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  • What Adjustments Do the Wild Need To Make Before Game 6?

    Aaron Propson

    Sunday’s loss to the St. Louis Blues featured 40 minutes of abysmal hockey, followed by 20 minutes of semi-inspired play. Tuesday’s performance featured 20 minutes of above-average play, followed by 40 minutes of lackluster hockey. The Minnesota Wild suddenly cannot play a complete game for some reason.


    What went wrong in those two losses? The same things that have plagued Minnesota all series. Kevin Fiala and Matt Boldy continue to be invisible, the Blues won the goaltender duel, and the Wild got routinely outworked in all facets of the game.




    The silver lining from Game 5, and the whole series, is that Kirill Kaprizov continues to cement his status as a franchise-changing player. Now up to seven goals in the series, Kaprizov is tied with Wes Walz and Andrew Brunette with the second-most goals in a single Wild playoff run. That may say more about Minnesota’s playoff despair than anything, but it’s still an impressive feat from the 25-year-old.


    The fourth line was particularly brutal on Tuesday night. Together, they combined for a 27% expected goals share, four shots, and .01 individual expected goals at even strength. Coach Dean Evason’s trust in Brandon Duhaime and Nicolas Deslauriers is particularly puzzling.


    Since December, Duhaime has been a non-factor with only two points in his last 34 games (and counting). The Wild acquired Deslauriers almost exclusively to fight, which doesn’t happen in the playoffs. For most of the series, they’ve been liabilities on the ice, yet Evason’s trust in them is unbreakable.



    It makes you wonder if Minnesota’s lack of inventiveness is catching up to them down the stretch. Connor Dewar impressed in limited minutes this season with his speed and energy. Perhaps that speed would complement Tyson Jost’s game better than Deslauriers. Marco Rossi is injured right now, but you can’t help but feel like his skill set would’ve been a huge addition towards the end of the regular season.


    The same can be said for the defense corps. Calen Addison has a valuable skill set and has been NHL-ready for two seasons. Jon Merrill and Alex Goligoski are far from Minnesota’s biggest problem this series, but they’re still unremarkable at best. Keep in mind that Scott Perunovich — selected eight picks before Addison in the 2018 Draft — has two points in two games since entering the Blues lineup in Game 4.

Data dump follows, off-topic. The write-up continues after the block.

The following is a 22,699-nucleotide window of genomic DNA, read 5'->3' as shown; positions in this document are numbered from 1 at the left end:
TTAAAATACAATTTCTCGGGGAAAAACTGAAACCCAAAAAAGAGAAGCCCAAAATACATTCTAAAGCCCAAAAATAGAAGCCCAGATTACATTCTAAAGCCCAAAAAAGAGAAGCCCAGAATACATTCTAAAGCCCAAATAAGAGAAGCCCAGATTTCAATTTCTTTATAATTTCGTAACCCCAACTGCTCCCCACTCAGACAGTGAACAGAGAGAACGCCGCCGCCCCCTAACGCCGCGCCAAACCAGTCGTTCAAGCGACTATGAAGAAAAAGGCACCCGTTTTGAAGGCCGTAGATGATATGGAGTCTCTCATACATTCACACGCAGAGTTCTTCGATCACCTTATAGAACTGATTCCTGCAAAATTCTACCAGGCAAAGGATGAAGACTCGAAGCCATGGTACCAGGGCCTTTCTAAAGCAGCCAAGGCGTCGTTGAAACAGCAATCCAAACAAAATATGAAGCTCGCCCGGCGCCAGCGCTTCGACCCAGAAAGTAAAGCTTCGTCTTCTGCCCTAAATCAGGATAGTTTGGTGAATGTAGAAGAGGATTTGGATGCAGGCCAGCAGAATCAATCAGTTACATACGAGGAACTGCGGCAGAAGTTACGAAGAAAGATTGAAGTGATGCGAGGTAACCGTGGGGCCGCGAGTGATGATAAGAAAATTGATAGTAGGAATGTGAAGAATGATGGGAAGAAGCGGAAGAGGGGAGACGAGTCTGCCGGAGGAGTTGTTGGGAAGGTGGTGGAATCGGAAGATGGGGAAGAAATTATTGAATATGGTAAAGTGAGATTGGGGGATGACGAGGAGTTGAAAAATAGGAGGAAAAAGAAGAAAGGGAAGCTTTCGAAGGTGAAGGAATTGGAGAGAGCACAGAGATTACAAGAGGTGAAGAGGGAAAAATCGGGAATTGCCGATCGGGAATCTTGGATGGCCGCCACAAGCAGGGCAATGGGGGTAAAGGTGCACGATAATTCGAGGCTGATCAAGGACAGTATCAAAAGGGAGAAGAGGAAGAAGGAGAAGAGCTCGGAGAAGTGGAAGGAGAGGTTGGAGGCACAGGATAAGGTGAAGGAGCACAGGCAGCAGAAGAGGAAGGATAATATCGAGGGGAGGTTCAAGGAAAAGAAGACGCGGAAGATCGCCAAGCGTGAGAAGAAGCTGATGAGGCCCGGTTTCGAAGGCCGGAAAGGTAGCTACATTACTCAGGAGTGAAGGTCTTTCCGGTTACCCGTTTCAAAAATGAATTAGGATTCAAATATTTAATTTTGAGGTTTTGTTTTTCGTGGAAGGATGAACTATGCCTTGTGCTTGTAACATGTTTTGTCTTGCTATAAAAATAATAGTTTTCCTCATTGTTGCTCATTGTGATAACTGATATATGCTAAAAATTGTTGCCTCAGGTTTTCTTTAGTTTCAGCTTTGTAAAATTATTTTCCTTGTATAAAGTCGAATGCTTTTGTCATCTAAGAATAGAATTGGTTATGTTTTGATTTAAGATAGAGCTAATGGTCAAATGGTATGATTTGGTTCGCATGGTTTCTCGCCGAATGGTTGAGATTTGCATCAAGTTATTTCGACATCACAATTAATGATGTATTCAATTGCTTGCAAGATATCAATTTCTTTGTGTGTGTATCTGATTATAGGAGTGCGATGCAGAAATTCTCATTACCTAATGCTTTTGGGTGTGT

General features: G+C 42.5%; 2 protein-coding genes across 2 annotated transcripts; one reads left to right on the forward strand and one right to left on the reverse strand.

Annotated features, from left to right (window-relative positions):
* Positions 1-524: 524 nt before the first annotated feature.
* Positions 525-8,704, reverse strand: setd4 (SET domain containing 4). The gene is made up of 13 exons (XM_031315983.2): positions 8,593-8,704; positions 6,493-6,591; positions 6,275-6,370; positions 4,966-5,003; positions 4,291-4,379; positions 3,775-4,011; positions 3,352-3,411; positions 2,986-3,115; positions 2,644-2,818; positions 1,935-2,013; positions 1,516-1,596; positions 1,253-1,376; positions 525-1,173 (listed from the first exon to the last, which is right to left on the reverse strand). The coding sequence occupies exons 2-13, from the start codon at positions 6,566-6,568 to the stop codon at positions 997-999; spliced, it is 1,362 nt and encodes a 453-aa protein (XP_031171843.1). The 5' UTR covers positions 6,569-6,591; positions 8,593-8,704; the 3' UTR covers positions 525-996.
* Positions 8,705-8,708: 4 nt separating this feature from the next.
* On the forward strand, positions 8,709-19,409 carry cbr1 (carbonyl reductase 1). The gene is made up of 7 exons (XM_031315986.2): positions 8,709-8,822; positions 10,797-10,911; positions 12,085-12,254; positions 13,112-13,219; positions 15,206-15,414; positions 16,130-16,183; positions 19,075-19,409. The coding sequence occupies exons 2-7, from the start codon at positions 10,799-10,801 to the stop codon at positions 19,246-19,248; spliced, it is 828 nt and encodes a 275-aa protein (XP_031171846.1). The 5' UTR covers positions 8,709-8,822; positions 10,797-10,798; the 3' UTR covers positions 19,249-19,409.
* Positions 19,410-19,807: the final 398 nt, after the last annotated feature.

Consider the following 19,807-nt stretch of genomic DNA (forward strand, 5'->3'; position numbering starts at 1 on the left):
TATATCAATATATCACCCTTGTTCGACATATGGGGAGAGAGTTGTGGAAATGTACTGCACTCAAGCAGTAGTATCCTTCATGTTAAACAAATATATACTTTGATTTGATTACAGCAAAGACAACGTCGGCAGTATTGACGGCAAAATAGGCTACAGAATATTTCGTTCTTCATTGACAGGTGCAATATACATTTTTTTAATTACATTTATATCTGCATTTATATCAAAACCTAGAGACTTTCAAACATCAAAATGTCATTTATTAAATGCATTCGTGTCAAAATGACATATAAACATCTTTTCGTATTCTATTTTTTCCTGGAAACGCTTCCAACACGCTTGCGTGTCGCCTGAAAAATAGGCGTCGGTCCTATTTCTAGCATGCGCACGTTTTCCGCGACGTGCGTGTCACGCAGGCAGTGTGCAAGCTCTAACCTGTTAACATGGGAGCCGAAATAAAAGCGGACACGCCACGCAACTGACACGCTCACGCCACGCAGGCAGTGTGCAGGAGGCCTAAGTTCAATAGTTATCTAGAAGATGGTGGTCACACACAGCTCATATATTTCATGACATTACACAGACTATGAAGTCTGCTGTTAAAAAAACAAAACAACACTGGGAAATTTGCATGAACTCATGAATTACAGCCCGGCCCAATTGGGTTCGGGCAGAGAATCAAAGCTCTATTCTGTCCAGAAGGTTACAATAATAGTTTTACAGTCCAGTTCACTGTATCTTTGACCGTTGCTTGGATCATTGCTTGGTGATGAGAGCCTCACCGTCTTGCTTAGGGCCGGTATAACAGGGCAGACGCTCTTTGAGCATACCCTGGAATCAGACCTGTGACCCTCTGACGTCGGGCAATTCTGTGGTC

In a year where a first-round exit is unacceptable, there’s no excuse not to exhaust every option. The fact that Addison didn’t get a single look with the club the last few months, even with Matt Dumba's injuries, is quite puzzling. The same can be said for Rossi. Was the fear of hypothetically having to pay him a lot of money in two years instead of three worth potentially hamstringing their playoff roster?


    Minnesota’s refusal to lean on young blood and make the necessary tweaks to the lineup caught up with them in Game 5. Instead of having NHL-ready, offensively-gifted young prospects in the lineup, Evason has rolled with familiarity, experience, and grit. So far, St. Louis has capitalized on that lineup’s deficiencies.


    With just five goals scored by players not wearing "97" or "14", the roster's performance is simply not good enough, and the Wild should make changes.


    A change in goal is in the cards, with Wild insider Marcus Foligno reporting Cam Talbot as in for tonight's start. Dewar is the logical choice to get some fresh legs in the lineup. He could potentially slot in for Duhaime or Deslauriers, should Evason go that route. Perhaps Dmitry Kulikov slots back in the lineup for one of Merrill or Goligoski, who were overwhelmed at times on Tuesday.


    Whatever changes the Wild make, the effort level has to be better than on Tuesday evening. The Wild dropped duds in back-to-back must-wins. They now have to put everything behind them and get back on the right track in St. Louis.

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